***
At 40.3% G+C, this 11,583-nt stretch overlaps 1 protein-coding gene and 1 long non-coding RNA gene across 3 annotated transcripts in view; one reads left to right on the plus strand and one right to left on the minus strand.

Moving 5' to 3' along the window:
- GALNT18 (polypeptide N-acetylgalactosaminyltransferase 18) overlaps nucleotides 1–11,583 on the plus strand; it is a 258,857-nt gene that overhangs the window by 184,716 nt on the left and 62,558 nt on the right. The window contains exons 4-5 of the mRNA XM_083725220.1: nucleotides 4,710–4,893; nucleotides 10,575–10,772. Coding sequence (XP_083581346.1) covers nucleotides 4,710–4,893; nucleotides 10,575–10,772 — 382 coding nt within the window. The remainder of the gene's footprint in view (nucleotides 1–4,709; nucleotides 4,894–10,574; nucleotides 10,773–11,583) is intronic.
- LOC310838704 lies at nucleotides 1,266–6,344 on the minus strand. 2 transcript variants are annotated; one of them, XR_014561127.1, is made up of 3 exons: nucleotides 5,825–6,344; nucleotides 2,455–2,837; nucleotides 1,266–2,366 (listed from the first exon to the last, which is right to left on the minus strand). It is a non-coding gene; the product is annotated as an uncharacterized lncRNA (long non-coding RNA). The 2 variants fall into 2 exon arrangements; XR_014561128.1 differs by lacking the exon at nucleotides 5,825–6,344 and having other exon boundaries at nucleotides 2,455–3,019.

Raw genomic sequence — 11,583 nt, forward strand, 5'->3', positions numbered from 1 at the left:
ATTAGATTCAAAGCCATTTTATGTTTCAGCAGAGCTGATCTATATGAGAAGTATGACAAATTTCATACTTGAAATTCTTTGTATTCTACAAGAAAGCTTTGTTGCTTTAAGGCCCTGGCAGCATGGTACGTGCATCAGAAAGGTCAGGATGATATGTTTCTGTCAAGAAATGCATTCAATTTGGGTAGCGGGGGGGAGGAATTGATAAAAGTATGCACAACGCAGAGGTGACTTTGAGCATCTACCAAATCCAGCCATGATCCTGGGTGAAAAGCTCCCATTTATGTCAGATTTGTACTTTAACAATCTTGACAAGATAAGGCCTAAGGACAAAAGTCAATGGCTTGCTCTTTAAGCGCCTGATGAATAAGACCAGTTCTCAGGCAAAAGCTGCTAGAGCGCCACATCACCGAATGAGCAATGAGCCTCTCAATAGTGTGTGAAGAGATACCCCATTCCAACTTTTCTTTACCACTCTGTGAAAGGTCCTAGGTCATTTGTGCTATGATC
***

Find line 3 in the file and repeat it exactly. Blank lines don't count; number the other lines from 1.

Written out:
- GALNT18 (polypeptide N-acetylgalactosaminyltransferase 18) overlaps nucleotides 1–11,583 on the plus strand; it is a 258,857-nt gene that overhangs the window by 184,716 nt on the left and 62,558 nt on the right. The window contains exons 4-5 of the mRNA XM_083725220.1: nucleotides 4,710–4,893; nucleotides 10,575–10,772. Coding sequence (XP_083581346.1) covers nucleotides 4,710–4,893; nucleotides 10,575–10,772 — 382 coding nt within the window. The remainder of the gene's footprint in view (nucleotides 1–4,709; nucleotides 4,894–10,574; nucleotides 10,773–11,583) is intronic.